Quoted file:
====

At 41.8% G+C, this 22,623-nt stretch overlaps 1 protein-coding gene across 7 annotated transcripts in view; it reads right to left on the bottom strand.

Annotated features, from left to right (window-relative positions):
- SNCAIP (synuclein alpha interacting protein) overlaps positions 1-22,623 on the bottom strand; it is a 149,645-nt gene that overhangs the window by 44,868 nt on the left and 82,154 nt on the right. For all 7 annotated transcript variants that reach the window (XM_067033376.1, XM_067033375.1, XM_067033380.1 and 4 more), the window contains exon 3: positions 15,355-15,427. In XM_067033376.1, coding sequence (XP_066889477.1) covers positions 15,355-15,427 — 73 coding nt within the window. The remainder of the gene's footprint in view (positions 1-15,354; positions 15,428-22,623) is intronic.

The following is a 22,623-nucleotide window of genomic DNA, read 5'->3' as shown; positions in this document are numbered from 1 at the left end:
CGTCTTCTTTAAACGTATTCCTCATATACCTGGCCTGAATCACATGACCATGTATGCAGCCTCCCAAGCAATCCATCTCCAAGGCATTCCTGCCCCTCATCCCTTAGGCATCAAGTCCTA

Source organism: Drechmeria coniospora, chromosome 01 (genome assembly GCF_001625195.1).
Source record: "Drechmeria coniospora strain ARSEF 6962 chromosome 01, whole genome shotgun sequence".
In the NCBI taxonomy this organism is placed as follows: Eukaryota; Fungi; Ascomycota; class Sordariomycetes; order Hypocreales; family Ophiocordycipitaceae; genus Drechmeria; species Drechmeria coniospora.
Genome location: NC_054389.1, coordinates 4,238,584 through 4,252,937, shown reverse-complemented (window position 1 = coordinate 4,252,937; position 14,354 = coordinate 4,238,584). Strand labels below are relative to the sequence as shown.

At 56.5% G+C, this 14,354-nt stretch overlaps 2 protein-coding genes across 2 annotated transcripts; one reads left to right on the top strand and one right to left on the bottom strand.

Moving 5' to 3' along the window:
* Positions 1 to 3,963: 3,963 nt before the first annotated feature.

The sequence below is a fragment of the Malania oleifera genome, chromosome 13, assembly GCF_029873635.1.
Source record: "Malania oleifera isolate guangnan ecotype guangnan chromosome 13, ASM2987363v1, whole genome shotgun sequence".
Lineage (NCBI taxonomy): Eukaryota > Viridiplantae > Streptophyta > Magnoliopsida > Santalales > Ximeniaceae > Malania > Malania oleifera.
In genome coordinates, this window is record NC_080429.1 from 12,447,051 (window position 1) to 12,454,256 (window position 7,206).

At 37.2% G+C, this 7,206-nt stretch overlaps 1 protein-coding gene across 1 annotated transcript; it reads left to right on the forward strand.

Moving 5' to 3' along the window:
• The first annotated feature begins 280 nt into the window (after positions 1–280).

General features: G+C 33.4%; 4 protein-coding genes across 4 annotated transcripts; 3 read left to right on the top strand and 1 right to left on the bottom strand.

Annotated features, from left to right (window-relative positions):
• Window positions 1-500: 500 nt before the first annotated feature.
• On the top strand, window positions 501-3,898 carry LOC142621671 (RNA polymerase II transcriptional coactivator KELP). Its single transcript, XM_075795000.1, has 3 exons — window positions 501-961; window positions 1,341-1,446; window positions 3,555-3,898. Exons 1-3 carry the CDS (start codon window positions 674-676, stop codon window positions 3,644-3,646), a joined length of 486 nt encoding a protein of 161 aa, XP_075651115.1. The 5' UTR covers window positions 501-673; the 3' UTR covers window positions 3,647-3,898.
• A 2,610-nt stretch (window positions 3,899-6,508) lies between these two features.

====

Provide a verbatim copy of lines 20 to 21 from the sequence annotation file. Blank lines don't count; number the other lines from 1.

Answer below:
General features: G+C 33.4%; 4 protein-coding genes across 4 annotated transcripts; 3 read left to right on the top strand and 1 right to left on the bottom strand.

Annotated features, from left to right (window-relative positions):